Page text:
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Peanut Butter Museum: A work in progress

Eighty-two years ago this fall, the first truckload of commercially made peanut butter pulled away from the J.D. Johnston Peanut Butter Mill on Little Wall Street in Brundidge.

Johnston had realized the potential of the foodstuff as both an affordable source of protein and as a tasty treat. He began making peanut butter for the market in the two-story, wood-frame building and before too long, the Johnston Peanut Butter Mill was churning out two million jars of peanut butter a year.

The Johnston Mill helped sustain the Brundidge community during the Great Depression by providing jobs, money to circulate around town and something good and nutritious to spread on soda crackers.

After several decades, big peanut butter companies proved to be too much competition for the small-town mill and the aroma of fresh roasting peanut was only a sweet memory.

However, the old two-story building remained a part of the agricultural scene for many years as a weighing station for cotton, a sampling station for peanuts, a buying point for feed and a place for workers to pickup their paychecks.

Then, it stood alone after all the other structures of a once bustling, farm-related business came tumbling down.

Randy Ross said the building had played such a significant role in the town’s proud history in the peanut butter industry that Anderson Peanuts donated the building to the Brundidge Historical Society.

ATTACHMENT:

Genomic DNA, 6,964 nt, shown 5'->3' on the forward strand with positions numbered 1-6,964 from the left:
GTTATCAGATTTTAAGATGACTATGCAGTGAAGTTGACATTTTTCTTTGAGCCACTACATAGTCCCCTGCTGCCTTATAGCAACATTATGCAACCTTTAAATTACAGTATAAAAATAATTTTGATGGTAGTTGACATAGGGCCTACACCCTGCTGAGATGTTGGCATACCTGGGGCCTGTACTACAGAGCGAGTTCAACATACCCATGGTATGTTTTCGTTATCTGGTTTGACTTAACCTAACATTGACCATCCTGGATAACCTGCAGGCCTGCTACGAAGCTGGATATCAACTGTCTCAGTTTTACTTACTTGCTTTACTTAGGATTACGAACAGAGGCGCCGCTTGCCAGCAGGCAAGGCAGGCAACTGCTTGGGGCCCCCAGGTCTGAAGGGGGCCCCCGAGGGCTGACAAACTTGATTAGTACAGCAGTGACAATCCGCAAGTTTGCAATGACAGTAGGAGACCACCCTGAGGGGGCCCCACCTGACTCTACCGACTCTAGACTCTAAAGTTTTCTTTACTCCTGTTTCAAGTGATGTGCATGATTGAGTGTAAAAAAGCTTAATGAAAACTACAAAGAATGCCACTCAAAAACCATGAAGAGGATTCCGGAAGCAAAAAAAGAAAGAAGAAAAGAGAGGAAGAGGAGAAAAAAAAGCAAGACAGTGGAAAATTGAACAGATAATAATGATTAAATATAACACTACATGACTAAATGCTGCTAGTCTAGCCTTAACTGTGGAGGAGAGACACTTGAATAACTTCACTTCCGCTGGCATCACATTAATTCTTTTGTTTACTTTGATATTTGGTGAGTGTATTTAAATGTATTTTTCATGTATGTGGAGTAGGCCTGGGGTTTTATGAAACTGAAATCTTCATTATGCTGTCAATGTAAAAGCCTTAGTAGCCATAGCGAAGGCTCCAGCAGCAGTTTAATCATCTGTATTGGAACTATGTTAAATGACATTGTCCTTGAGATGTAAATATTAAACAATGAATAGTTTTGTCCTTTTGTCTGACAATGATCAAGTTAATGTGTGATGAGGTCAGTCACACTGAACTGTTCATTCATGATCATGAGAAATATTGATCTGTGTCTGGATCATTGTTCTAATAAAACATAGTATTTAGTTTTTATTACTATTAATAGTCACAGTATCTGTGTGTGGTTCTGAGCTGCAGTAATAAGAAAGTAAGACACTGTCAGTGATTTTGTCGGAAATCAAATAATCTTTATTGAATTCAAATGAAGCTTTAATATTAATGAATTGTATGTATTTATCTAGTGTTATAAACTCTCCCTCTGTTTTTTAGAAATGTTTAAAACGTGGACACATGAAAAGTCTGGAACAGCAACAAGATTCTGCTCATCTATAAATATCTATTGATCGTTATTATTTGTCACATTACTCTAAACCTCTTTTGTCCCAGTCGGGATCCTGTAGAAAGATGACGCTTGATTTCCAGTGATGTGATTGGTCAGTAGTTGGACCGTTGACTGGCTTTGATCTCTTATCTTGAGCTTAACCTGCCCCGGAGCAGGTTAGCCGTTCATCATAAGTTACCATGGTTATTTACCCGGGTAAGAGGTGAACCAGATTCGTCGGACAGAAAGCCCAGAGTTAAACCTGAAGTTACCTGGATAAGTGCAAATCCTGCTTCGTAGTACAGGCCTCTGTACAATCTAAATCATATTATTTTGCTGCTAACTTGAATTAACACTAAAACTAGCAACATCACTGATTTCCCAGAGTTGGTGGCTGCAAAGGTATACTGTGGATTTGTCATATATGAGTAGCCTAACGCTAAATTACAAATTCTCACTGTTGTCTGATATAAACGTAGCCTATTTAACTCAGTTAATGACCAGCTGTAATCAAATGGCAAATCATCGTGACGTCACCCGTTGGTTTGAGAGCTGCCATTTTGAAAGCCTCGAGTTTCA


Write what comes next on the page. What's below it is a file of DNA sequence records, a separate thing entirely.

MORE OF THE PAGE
“John Fryer worked for Anderson Peanuts and was instrumental in making it happen,” Ross said. “The idea was to use the building as a museum of local history and as a site of our annual Peanut Butter Festival.”

Ross said the donation of the building was the most significant donation the historical society had received because of the role it played in the history of the Brundidge community.

The museum is a work in progress and, for a while, it seemed as though progress was on hold.

But the BHS has made a commitment to push ahead and make the needed improvements to the museum of local history so it can be open to the public on Peanut Butter Festival day, Oct. 30.

“This year’s festival is being held in conjunction with the Alabama Bureau of Tourism and Travel’s ‘Small Town, Down Town’ promotion and the Alabama Homecoming event,” said Lawrence Bowden, BHS president.

“We expect a huge crowd in town and, if all goes as planned, the museum will be open and we’ll be making peanut butter the old-fashioned way.”

Cathie Steed, BHS member, said items have been purchased for the museum but the BHS is asking anyone who has items that would be of interest to consider donating them.

“We would specially like to have items that relate to the time the peanut butter mills were such a vital part of the community – from the late 1920s to the mid-1950s. We would also like to have copies of old photographs and we are looking for old farm equipment. It doesn’t have to be in working condition but could be used for display.”

The item at the top of the wish list is a peanut picker.

Anyone who has items they would like to donate or who would like to be a part of making a museum of local history a reality is asked to call Bowden at 334-735-3898 or Steed at 735-0170.